Labyrinthine walls ninety feet thick

Elmo's Penthouse, the Piazza d'Armi, with some kind of parade ground, carabinieri headquarters, a museum of modern Neapolitan art, and the greatest views obtainable anywhere.

Like this one, over the ramparts, and over the Certosa di San Martino down on the right, out onto the city

The port of Naples and Mt Vesuvius from the Castel Sant'Elmo

The Galleria Umberto in the centre. Castel Nuovo on the left, and the Palazzo Reale on the right.

The Castel Nuovo

Vesuvius, simmering, vibrating a little from time to time, steaming, getting ready

Santa Chiara in the centre, nicely recovered from the American incendiary bombs. Um, why were the Americans using incendiary bombs on a populated city, was that a good idea? Of course, there were Germans here and all, but still.

A view across the old town to where the Finance Bosses work on the far side of it.

The Museo di Capodimonte on its hill

The former Carthusian monastery and museum of St Martin just below the castle

On Elmo's castle roof, there's a museum of 20th century Neapolitan art.

There's little to my taste here, except the German Joseph Beuys' performance art, 'Here are lions'.

It's raining as we make our way back into the modern era and try to get down the hill.

Obscure motives

Very slippery steps

Night falls on the city.

Naples by night

Getting and spending and it's fun.

The next day, in the museum of the Certosa di San Martino, St Martin's church, we find an enormous former monastery that's religiously grand and artistically almost laughably over the top.

Note the bald guy with the duck in every other triangular panel round the ceiling. Perhaps he paid for the whole thing, or the duck did.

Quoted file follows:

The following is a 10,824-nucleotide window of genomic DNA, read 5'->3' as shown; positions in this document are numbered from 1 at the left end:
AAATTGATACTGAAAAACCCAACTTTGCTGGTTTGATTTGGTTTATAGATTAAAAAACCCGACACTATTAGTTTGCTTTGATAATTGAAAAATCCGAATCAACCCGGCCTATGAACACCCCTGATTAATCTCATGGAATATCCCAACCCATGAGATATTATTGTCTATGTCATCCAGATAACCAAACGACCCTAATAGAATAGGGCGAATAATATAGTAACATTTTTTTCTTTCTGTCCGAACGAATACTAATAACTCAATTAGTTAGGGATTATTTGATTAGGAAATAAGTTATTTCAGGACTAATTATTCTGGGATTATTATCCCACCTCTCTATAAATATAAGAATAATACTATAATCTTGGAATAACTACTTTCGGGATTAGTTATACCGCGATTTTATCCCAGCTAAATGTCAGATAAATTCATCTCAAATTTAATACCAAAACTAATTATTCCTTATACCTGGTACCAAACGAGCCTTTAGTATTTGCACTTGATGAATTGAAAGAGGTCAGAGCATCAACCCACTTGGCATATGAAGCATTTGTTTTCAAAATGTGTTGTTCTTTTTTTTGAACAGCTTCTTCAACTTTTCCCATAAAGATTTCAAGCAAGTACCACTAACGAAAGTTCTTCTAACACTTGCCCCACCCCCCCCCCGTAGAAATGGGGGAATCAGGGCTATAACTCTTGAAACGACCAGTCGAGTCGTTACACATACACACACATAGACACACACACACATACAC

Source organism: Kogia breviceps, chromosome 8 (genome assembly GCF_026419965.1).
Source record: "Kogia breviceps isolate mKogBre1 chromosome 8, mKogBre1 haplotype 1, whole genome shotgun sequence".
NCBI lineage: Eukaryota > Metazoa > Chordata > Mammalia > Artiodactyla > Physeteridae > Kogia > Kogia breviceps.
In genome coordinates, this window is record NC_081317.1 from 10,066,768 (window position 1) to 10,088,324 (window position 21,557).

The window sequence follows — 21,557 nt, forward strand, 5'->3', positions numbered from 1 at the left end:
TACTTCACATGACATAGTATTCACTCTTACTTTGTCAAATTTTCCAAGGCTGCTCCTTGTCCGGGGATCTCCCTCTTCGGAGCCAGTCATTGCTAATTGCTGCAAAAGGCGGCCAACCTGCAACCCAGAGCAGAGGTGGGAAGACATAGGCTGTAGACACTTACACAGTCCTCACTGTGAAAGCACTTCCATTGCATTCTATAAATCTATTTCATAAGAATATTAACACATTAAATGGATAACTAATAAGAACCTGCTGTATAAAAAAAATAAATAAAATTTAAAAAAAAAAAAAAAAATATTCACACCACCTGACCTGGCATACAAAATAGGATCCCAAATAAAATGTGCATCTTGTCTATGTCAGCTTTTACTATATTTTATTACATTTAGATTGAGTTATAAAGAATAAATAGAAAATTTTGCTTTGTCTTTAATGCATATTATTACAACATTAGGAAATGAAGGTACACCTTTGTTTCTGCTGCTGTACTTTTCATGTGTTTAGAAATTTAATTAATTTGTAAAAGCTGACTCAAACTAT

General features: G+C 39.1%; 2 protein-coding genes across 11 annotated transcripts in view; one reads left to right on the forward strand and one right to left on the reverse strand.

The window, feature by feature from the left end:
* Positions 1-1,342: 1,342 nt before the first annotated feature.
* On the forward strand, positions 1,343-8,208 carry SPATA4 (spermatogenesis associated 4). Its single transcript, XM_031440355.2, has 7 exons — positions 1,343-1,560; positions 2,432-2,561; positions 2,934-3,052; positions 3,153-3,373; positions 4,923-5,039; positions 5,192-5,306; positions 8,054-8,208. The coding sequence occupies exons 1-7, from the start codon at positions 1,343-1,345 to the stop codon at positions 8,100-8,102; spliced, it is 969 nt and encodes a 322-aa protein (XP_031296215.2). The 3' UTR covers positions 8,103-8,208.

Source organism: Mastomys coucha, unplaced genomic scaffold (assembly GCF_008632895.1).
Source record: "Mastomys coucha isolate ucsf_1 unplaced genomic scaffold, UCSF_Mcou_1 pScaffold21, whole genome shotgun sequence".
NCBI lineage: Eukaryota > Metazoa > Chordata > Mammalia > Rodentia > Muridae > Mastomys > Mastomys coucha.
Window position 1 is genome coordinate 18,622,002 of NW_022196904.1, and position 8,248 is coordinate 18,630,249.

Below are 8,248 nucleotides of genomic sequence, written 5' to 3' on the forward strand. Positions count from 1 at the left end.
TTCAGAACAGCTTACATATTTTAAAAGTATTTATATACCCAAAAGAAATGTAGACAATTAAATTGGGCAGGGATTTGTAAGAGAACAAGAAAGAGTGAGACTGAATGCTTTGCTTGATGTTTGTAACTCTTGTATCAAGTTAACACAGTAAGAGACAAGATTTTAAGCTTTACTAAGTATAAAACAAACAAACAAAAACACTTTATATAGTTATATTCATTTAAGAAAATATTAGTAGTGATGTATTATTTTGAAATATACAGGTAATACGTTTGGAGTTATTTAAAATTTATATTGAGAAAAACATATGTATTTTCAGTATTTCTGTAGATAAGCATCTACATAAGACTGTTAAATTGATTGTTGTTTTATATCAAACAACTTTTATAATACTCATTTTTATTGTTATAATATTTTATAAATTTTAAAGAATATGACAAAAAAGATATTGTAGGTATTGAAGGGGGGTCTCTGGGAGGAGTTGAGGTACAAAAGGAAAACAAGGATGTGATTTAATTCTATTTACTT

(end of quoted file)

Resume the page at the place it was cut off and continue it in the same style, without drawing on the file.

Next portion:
A nice garden in the cloisters, to relax and walk about in, ornamented by the skulls of your former friends.

This place is ornate and well presented, too much boastful religiosity perhaps, but on the other hand here's a nice barge, to lighten the mood.

And some 18th century carriages in the hallway. Very nice. Let's get out of here.

And have lunch in a promising-looking place that, alas, failed to meet our expectations. Failed utterly.

So here's a downtown restaurant to avoid at all costs. La Chiacchierata, mark that. 'Nuff said.

We're leaving tomorrow, I'm off for a last mnemonic walk round in the rain. This is the famous San Carlo theatre, opened in 1737; I wonder what's on.

Here we are: next week, it's music by Franz "Listz".

The Castel Nuovo in the rain

Five big towers and lots of big halls and apartments -- the Angevins brought with them huge numbers of hangers-on and the Castel dell'Ovo got to be too small. So this was got underway in 1279, but it was the Aragonese Alfonso who got it into this form in 1443 . . .

. . . including his incongruous white marble Arch of Triumph, in honor of his triumphs.

A forklift in action on a rainy evening; it must be an emergency.

And so it is. The garbage piles.

XXX...L! Where do they buy mannequins like that? Are they all mannequins?

Naples by night

Kristin's making a last check of the e-mail in the WiFi room

We're leaving the Hotel Il Convento tomorrow on the EasyJet. THAT was a major unpleasant experience, chiefly because of Jerome in his little orange suit, but never mind.


Feedback and suggestions are welcome if positive, resented if negative, . All rights reserved, all wrongs avenged. Posted 14 December 2010.


Naples and environs, 2010